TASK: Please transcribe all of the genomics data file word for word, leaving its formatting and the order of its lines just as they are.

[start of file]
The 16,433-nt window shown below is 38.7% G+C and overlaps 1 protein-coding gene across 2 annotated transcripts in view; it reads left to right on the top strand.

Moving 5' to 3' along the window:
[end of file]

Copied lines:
The 16,433-nt window shown below is 38.7% G+C and overlaps 1 protein-coding gene across 2 annotated transcripts in view; it reads left to right on the top strand.

Moving 5' to 3' along the window: